Paris Opera Ballet
November 5, 2005 -- Opera Garnier, Paris
In the past, my experiences of seeing the Paris Opera Ballet dance Balanchine have been mixed. Some of his ballets they appear to take to like ducks to water whereas others seem to leave them floundering. Happily, my latest trip to see them in a Balanchine work, “Jewels” turned out to be my most impressive outing to see them in one of his works so far. With sets and costumes by top Paris couturier Christian Lacroix, this was a visually superior version to what I had seen before, and the dancing from start to finish had a lavish quality that matched the lustre of sets and costumes.
I make no excuses for saying that my favourite section of Jewels is “Emeralds,” as I find that the slightly whimsical qualities of Faure’s music perfectly match the romantic mood that floods the stage. Balanchine had in mind both the French school of dancing and the French capital city itself when he created “Emeralds,” and on this occasion the POB presented a cast so close to perfection that I once again marveled at the resources of this company with such a wealth of outstanding dancers.
The two pas de deux couples were Laetitia Pujol with Mathieu Ganio and Clairemarie Osta with Kader Belarbi -- two beautifully matched classically pure ballerinas paired with two lovingly attentive (and very handsome) cavaliers. The pas de trois was danced by Eleonora Abbagnato, Nolwenn Daniel and the incomparable Emmanuel Thibault. I really agonized over which weekend to visit Paris as M. Thibault was dancing in both “Emeralds” and “Rubies;” on the one hand he would be on stage longer if I chose “Rubies,” but “Emeralds” has the more attractive choreography. I can only say that I didn’t regret my choice.
Unusually, “Emeralds” and “Rubies” were run together with only a short pause rather than an interval; clearly the administration of the Garnier is less reliant on pushing overpriced sarnies in the interval than Covent Garden is. Again, a first rate cast with Aurelie Dupont and Marie-Agnes Gillot taking on the female leads and the versatile Alessio Carbone, a dancer I’ve admired a lot in modern roles, as the leading male.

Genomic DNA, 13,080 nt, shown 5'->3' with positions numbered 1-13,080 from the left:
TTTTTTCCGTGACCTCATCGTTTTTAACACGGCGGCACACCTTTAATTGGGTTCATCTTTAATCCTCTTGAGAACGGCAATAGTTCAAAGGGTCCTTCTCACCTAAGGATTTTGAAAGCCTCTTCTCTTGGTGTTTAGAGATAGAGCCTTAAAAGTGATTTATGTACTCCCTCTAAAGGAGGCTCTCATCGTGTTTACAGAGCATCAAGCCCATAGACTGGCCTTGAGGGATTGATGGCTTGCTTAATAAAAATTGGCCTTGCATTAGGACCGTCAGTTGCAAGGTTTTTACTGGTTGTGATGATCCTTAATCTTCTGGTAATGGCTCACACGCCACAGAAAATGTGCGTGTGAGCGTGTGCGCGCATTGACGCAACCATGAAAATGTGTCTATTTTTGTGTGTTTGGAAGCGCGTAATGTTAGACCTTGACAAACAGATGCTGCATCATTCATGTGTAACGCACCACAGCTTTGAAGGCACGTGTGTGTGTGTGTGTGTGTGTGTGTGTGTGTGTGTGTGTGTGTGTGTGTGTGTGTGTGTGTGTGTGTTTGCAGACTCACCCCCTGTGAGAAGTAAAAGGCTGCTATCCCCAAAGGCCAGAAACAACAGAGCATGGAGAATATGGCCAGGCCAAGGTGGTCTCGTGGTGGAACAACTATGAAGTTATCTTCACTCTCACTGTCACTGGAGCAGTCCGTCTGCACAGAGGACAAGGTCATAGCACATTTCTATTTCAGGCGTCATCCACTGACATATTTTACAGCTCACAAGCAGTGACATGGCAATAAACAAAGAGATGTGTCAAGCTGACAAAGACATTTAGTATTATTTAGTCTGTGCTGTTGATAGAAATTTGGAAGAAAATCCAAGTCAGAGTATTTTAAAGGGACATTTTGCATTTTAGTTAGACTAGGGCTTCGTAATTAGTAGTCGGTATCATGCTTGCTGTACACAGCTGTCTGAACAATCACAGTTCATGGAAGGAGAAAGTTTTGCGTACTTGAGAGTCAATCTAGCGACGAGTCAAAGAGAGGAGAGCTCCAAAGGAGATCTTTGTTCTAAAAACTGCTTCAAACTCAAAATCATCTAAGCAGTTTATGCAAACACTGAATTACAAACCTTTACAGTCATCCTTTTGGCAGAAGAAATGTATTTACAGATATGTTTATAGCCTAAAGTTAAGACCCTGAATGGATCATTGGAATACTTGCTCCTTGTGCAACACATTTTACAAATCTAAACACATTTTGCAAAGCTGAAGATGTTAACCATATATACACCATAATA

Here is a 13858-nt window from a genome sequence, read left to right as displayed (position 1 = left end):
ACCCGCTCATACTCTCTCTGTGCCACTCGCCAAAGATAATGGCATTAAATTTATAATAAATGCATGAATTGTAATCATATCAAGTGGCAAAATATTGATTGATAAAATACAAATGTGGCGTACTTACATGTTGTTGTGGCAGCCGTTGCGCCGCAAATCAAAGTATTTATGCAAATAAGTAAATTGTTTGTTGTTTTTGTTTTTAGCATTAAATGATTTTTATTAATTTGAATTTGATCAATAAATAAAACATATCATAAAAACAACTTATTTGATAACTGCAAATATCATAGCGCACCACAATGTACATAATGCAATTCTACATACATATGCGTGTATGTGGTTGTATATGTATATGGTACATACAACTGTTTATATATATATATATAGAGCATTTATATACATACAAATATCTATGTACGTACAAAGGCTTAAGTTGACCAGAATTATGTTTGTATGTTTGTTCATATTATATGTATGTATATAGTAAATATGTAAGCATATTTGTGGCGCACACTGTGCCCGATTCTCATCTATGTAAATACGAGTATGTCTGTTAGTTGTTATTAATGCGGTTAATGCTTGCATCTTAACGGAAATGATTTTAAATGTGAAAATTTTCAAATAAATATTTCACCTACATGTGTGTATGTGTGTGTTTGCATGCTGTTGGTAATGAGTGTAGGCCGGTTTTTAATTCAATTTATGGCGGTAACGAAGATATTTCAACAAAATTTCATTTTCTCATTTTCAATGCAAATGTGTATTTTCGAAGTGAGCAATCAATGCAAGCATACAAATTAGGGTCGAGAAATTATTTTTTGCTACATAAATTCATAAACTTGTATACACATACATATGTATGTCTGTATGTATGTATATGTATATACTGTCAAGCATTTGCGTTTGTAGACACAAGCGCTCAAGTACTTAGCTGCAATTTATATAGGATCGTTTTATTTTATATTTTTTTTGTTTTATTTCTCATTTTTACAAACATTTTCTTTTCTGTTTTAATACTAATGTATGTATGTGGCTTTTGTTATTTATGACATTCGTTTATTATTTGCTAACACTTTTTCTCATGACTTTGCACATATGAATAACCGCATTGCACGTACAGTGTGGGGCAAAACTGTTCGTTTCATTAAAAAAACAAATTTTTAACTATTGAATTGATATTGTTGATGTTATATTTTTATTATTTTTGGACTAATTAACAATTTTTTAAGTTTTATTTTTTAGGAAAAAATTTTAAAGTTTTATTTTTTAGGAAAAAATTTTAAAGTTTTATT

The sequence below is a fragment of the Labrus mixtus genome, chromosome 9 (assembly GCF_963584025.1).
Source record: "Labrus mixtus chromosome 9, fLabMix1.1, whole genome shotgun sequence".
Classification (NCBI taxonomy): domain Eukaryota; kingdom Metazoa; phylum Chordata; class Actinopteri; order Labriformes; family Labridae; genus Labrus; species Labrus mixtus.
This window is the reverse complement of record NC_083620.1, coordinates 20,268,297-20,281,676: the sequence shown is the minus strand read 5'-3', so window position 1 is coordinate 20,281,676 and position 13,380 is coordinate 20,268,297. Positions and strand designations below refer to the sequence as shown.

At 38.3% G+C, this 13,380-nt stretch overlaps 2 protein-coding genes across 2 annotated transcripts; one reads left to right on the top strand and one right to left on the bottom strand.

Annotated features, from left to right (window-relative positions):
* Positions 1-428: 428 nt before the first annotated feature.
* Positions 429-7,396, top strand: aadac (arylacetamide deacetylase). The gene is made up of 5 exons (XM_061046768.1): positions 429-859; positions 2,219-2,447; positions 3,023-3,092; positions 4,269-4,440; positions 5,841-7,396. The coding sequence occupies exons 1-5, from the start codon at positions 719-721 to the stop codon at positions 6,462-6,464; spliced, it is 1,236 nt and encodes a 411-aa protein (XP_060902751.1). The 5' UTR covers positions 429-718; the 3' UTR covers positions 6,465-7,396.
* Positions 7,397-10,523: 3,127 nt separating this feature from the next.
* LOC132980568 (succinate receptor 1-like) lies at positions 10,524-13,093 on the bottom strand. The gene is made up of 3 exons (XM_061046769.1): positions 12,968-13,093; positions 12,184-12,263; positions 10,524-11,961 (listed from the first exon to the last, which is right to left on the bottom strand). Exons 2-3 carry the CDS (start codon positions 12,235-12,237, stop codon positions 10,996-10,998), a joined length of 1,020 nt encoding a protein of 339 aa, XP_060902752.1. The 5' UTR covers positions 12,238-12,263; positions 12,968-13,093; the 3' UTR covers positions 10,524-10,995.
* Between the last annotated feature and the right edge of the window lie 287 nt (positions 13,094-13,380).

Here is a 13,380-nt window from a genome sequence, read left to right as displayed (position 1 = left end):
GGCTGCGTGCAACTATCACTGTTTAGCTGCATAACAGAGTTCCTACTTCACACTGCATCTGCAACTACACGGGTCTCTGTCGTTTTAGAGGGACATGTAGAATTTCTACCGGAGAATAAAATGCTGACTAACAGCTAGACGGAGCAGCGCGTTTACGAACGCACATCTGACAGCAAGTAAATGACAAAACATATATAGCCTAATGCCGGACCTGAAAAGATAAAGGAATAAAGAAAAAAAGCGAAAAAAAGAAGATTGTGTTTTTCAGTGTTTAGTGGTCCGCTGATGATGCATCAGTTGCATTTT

I rather liked the costumes that have been criticized elsewhere, but perhaps the girls’ strapless numbers really require ladies with a little more bosom than that of the average dancer to do them justice. A word about Gillot’s performance: she was in a class of her own. Some dancers can make this section appear rather vulgar but Gillot brought something special to the role. She is a very striking-looking woman too; extremely tall and statuesque, she has the most unusual colouring, almost like white marble, and unlike some of the others, she looked magnificent in her Lacroix costume. She is a versatile dancer too, as the last time I saw her was in Ek’s “Giselle.” Quite a performer.
“Diamonds” had a last minute change of cast when Jean-Guillaume Bart replaced Jose Martinez, but one would never have guessed it as his partnering of Agnes Letestu appeared flawless. Both tall, they looked a dream together in this Petipa-inspired showpiece and were backed up by a corps de ballet that caught every nuance of the Russian flavoured choreography.
Dancing beneath Lacroix’s glittering swathe of diamonds, they had their fingers on the very pulse of this work; over a great many years I’ve seen some outstanding performances of what is one of my favourite ballets, but this was so finely tuned, so perfectly balanced, that I was left with a feeling of total awe towards this magnificent company. The cameras were in that night too, so when the DVD comes out, I’ll be joining a stampede to be first in the queue.
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